When Art Gets Very Personal
Updated: Apr 19
I will never ever forget what it was like leaving the neurologist's office on that fateful day, as the ground began to shake in the center of my soul, and the mass grave I had kept carefully hidden for the past twenty-five years cracked wide open. Like the worst zombie apocalypse ever, all the trauma I had suffered as a teen came boiling to the surface. There's a reason psychologists dealing with PTSD call this the “emergency stage”. As I went into total lockdown mode, it would be two years before I could feel even the slightest emotion again, except for incredible panic attacks that made me feel like I was suffocating inside my own skin. Writing and God would both be crucial in my long journey to recovery from severe PTSD. There's more than enough to fill a book, were I inclined to write one. But it was in putting my trauma into visual form through doing art that I finally got back the ability to feel.
The artwork that artists make for others has always been the bread and butter of their careers, and is what each artist becomes known for. The society portraits of John Singer Sargent, for instance, which made him a rich man, or the paintings Francisco Goya did as Spain's Court Painter, brought these men to the top of their professions. For both of them, however, their personal art--the art they did for themselves--was very different. Especially for Goya, the atrocities of war and oppression, the isolation of his deafness, and being old and sick led to some of the most horrific works in western art, often called the “black paintings”.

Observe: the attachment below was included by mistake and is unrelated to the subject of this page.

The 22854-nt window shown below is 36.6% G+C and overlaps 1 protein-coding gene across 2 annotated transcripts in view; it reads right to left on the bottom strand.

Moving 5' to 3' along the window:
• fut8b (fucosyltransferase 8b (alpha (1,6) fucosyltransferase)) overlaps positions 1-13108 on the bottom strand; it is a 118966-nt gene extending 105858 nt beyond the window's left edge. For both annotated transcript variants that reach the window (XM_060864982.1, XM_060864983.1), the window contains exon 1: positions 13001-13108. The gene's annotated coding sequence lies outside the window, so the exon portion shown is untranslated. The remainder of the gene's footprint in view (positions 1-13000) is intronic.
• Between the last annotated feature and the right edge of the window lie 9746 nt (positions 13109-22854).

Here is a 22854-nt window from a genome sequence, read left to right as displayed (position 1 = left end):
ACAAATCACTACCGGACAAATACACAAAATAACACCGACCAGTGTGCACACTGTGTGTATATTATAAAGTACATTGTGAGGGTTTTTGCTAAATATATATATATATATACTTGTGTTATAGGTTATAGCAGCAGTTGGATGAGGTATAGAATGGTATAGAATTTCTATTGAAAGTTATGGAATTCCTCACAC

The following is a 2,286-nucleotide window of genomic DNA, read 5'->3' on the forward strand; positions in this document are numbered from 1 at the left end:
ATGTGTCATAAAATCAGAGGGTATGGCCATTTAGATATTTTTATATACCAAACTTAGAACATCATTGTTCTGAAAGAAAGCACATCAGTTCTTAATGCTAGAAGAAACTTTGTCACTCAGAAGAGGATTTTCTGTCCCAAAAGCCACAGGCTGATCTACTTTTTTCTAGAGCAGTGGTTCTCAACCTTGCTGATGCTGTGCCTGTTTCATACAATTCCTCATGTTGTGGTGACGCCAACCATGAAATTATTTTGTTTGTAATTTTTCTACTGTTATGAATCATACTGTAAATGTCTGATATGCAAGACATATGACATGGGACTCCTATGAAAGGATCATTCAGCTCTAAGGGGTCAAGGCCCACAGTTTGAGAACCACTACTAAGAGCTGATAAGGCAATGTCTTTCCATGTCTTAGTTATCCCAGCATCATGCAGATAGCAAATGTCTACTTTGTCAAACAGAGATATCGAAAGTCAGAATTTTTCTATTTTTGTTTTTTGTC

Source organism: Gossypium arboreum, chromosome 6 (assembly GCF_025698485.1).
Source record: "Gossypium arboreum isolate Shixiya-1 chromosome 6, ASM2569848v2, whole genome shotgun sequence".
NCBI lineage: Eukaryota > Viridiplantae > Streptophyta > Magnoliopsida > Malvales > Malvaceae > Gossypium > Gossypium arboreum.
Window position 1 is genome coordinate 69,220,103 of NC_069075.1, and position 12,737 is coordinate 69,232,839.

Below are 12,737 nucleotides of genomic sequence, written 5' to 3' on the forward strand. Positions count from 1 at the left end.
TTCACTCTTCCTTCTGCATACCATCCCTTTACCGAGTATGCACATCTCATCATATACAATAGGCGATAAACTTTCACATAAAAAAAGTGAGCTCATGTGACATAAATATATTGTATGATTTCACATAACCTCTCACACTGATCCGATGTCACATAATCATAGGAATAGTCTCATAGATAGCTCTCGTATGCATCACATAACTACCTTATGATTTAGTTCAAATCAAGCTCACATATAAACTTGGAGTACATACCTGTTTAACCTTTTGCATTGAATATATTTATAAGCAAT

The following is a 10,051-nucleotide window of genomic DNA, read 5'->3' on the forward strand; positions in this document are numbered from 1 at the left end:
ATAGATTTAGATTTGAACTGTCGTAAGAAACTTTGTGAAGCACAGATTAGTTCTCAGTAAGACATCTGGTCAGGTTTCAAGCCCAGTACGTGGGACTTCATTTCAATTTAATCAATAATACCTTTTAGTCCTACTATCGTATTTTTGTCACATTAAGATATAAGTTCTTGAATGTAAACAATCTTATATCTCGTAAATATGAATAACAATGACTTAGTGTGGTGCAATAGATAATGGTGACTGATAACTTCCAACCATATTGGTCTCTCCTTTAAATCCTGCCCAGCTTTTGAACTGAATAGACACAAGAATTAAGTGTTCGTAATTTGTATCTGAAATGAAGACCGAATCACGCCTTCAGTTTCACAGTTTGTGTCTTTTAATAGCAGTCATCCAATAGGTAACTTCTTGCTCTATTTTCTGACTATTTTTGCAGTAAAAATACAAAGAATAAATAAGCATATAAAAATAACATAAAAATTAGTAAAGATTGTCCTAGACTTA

There is perhaps no art more autobiographical than the works artists do for themselves alone. Art has an amazing ability to access the subconscious. Here's where the deepest emotions, issues, and thoughts can rise to the surface and find expression, without the technical constraints of “having to make a good picture”. Especially when combined with the written word or journaling, this kind of self-examination can be crucial in processing our emotions and what's going on in our lives. Painting, drawing, or writing about what you're feeling or experiencing is a kind of telling your own story. It can give clarity and result in a better understanding of ourselves and more self-awareness and insight. Many have heard of the “letter you won't send”. The simple act of getting it off your chest and setting it down on paper can be an enormous release. Of course, you may not want to then leave it lying around!
Don't get the idea that purely personal art is just for people in pain or with issues. Many artists have great fun creating journals and sketchbooks that are a record of their lives in words and pictures, or whatever interests them at the moment. Altered books and scrapbooking can be about any theme or topic, or just whatever catches the artist's eye, and traditional media has always given artists the means to express something about themselves without using words.
So, how much of your personal art do you share with others? They say that struggle is a part of the human condition, and human connections come through vulnerability. It takes courage to share, but it does seem to be worth it.
I've heard the question asked, if great art comes from a place of pain? I do know that art gets a whole lot better when backed by strong emotions. To me, it's a huge compliment when someone says they get an emotional feeling from my work. Working through severe PTSD absolutely liberated my painting. How did I get my emotions back? I did drawings of my anger with an art therapist. It worked.